In one moment Nicole Burns's life changes forever. The sound of gunfire at an Anne Frank exhibit, the panic, the crowd, and Nicole is no longer Nicole. Whiplashed through time and space, she wakes to find herself a privileged Jewish girl living in Nazi-occupied Paris during World War II. No more Internet diaries and boy troubles for Nicole-now she's a carefree Jewish girl, with wonderful friends and a charming boyfriend. But when the Nazi death grip tightens over France, Nicole is forced into hiding, and begins a struggle for survival that brings her face to face with Anne Frank.
"This is a powerful and affecting story." (KLIATT)
Adapted from husband and wife Bennett and Gottesfeld's (previously teamed for University Hospital) stage drama of the same name, this time-travel view of the Holocaust is long on gimmickry and short on history. Nicole Burns is a self-absorbed teenager only too quick to believe what she reads on the Internet about Anne Frank's Diary being a forgery. When her class visits an exhibit about Anne Frank, the students are assigned the identities of Jewish teenagers during the Holocaust, to make the experience more vivid. Shots ring out and "a sudden pain pierced Nicole, red-hot"; Nicole regains consciousness to find herself in wartime France, living out the destiny of the teen whose name she was given at the museum. Bennett and Gottesfeld acknowledge their debt to Jane Yolen's The Devil's Arithmetic (Nicole's class is supposed to watch the TV adaptation of the work, which also involves an unappreciative teen's journey back through time into the Holocaust), but this treatment doesn't measure up. The time-travel mechanism is inconsistent and incompletely developed, and the writing is flimsy. Ironically, given the attention it pays to the authenticity of Anne Frank's diary, this story includes a pivotal encounter with Anne Frank that blithely contradicts what is known of Frank's life following her family's arrest; here, on a train to Auschwitz, she is cheerful and stalwart in her faith in God. For the increasing number of young readers familiar with this period of Frank's life, this authorial liberty may cast doubt on the accuracy of other parts of the story. Ages 12-up.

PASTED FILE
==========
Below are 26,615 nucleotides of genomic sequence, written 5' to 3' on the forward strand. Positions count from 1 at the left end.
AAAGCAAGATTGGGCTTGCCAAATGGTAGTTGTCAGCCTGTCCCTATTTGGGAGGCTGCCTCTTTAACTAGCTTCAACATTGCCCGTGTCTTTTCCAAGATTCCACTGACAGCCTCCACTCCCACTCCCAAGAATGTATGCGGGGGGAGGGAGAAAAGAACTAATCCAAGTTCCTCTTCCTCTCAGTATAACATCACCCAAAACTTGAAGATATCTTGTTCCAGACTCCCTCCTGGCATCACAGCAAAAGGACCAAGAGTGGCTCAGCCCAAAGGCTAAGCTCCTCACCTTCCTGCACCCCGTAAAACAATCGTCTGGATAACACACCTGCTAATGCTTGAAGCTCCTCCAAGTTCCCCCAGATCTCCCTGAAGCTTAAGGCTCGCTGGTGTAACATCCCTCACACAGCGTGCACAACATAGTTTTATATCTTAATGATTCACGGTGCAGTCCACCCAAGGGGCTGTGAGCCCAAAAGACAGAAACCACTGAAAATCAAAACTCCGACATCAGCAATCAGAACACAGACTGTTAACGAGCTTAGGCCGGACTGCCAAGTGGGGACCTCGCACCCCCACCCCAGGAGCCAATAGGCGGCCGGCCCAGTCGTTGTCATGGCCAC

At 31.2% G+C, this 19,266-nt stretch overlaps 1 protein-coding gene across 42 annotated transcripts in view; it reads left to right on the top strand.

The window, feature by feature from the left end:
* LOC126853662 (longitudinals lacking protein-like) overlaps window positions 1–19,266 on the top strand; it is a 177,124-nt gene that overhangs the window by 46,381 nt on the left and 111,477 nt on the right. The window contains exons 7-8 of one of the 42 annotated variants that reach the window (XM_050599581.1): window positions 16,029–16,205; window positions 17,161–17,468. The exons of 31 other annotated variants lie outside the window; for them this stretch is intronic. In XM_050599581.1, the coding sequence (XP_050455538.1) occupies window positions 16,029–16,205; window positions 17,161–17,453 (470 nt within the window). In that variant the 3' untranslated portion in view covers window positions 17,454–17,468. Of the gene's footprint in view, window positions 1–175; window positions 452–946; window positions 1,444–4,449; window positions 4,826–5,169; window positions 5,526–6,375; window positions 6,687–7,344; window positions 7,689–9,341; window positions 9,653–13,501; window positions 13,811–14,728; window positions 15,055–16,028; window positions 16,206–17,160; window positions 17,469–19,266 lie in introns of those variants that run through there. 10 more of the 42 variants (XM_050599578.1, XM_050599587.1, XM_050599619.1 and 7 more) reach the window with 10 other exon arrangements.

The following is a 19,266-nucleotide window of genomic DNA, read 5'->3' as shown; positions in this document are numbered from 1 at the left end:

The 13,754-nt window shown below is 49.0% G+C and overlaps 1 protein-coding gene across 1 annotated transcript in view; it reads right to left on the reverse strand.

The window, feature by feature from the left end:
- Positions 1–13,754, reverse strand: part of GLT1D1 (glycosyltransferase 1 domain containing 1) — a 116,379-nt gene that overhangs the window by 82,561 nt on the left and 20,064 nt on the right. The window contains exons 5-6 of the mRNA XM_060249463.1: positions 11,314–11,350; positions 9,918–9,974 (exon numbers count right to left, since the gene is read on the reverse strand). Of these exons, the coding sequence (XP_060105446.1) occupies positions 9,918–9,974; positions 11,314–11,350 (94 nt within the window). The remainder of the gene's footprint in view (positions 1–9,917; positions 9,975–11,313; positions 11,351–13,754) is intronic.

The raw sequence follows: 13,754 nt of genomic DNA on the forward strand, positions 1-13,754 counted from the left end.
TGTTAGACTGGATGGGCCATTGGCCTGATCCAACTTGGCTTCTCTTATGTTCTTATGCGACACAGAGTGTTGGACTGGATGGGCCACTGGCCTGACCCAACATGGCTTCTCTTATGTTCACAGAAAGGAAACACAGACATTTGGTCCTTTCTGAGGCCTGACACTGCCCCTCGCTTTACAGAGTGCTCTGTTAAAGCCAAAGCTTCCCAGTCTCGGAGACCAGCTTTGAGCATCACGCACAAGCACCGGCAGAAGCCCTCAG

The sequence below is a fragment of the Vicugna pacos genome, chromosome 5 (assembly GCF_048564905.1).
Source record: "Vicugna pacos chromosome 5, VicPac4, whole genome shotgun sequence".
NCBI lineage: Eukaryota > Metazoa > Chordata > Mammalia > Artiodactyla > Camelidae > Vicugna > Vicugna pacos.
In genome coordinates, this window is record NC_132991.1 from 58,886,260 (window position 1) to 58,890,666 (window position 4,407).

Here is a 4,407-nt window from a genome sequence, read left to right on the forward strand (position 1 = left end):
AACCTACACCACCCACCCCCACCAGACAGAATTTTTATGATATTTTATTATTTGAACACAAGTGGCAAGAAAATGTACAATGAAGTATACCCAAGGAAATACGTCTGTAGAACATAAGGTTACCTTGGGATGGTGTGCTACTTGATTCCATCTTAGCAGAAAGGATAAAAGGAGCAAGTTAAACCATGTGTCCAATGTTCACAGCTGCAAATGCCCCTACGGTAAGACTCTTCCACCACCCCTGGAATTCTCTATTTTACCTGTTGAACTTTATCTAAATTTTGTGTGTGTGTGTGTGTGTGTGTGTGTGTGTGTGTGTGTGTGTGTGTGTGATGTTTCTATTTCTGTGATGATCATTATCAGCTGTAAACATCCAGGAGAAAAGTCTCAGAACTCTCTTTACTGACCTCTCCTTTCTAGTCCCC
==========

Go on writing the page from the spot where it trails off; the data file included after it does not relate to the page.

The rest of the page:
Anne Frank and Me
I loved this book I wish it had a little more detail at the end
YOU WILL CRY!!! Trust me!
Anne frank I love it
The story of the young girl I read it was so lovely and I want to know who is the writer may be the writer is Anne frank